When you look back at John McLaughlin’s career, you can see how far he’s come since 1963. From Miles Davis, The Tony Williams Lifetime, Jack Bruce, Mahavishnu Orchestra, Larry Coryell, and the Guitar trio with Al Di Meola and Paco de Lucia, he has made a name for himself by opening up the door and proving jazz listeners that it’s more than just the Bebop genre you would hear on those classic albums.
He brought the essence of world music, fusion, electrical rock, blues, progressive music, and flamenco to a wider range of beauty. He doesn’t just shred the frets, but going up the ante by pushing the envelope even further. Those Mahavishnu albums; The Inner Mounting Flame and Birds of Fire (engineered by Bowie alumni Ken Scott), are still genuine many years later.
You can see why people like Omar Rodriguez-Lopez and The Fierce and the Dead’s Matt Stevens have championed a band like the Mahavishnu Orchestra. These weren’t just jazz fusion albums, but taking a direct hit, one composition after another. However, there is one unsung gem that deserves a lot of recognition. That of course is the collaboration between saxophonist John Surman, bassist Dave Holland, drummer Stu Martin, and pianist/vibraphonist Karl Berger, who sadly passed away on April 9th this year at the age of 88.
The album is called Where Fortune Smiles. Originally released on the Pye imprint label Dawn Records in March of 1971 and reissued by Esoteric Recordings in 2017, Where Fortune Smiles is the exact opposite of where you see the quintet, going in a free-rein altitude by bringing all the compositions into this insane exercise that is mesmerizing and right down to the bone.
Recorded in May 1970 in Apostolic Recording Studio in New York City on 53 East 10th Street in the Greenwich Village area where bands and artists like The Grateful Dead, Frank Zappa and the Mothers of Invention, Silver Apples, and Larry Coryell recorded their albums at the studio, Where Fortune Smiles is one of the true hidden treasures that deserves a lot of listening, and understanding why it’s so far ahead of its time, and getting the recognition it deserves for an Echoes of the Past feature this year.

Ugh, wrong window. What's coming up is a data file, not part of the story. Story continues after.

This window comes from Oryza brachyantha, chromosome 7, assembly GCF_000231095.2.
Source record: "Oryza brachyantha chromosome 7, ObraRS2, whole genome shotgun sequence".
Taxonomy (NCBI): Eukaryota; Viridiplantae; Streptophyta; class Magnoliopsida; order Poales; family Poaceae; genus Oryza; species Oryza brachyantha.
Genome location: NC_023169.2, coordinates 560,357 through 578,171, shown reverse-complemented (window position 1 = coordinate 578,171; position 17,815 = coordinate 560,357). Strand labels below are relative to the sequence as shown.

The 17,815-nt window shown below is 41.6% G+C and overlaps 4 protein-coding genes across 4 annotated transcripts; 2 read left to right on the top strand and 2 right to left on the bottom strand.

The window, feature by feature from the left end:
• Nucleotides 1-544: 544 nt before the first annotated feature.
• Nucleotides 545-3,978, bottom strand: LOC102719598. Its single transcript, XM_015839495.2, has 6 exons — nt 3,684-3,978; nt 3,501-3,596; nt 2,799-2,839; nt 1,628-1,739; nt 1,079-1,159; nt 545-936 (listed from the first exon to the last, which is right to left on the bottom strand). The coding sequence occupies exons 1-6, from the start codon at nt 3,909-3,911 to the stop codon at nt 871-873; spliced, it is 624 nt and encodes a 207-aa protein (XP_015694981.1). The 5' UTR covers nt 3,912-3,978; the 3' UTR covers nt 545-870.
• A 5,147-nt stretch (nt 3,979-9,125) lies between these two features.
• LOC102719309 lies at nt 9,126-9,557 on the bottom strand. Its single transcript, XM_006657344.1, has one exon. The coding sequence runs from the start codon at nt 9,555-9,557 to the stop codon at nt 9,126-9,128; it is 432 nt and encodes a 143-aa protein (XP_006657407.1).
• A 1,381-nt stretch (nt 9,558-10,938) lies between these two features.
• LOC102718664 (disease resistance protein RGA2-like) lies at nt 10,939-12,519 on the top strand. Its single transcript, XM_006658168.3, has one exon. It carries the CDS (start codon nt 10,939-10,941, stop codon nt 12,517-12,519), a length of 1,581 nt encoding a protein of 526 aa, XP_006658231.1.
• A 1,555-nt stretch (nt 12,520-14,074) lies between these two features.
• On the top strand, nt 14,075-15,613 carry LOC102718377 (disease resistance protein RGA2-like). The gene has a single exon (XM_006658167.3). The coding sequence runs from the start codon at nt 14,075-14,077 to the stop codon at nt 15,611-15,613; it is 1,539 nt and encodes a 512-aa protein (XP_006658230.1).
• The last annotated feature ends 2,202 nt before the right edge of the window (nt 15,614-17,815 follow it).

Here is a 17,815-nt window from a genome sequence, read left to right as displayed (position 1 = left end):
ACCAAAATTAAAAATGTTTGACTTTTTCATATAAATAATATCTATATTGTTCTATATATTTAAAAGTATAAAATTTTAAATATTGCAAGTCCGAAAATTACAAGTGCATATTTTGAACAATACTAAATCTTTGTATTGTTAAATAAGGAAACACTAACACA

The genesis of the album started back when John McLaughlin released his solo debut in 1969 on the Polydor label entitled Extrapolation which featured John Surman. Across the pond in the States, Miles Davis released his first jazz-rock album that divided critics that same year in March with In A Silent Way with Dave Holland, August came around with Tony Williams’ Emergency and Turn it Over released in ’69 and ’70, then Davis would release Bitches Brew, Big Fun, and A Tribute to Jack Johnson.
McLaughlin was a busy man during that time frame. Once he joined Holland, Surman, Martin, and Berger, it was a combination like no other of bringing free-jazz to the centre and breaking the rule book, and throwing it into the fire. They pointed out that there aren’t any rules. Yes we can abide by them, but we don’t have to obey them.
Berger had worked in the Avant-Jazz scene by working with Ornette Coleman and Don Cherry in Europe and would later appear on Cherry’s 1966 album, Symphony for Improvisers. Karl’s choice between classical, folk, jazz, and free improve. And as Sid Smith mentioned in his notes from the Esoteric reissue, it gave Karl incredible versatile and expansive reach.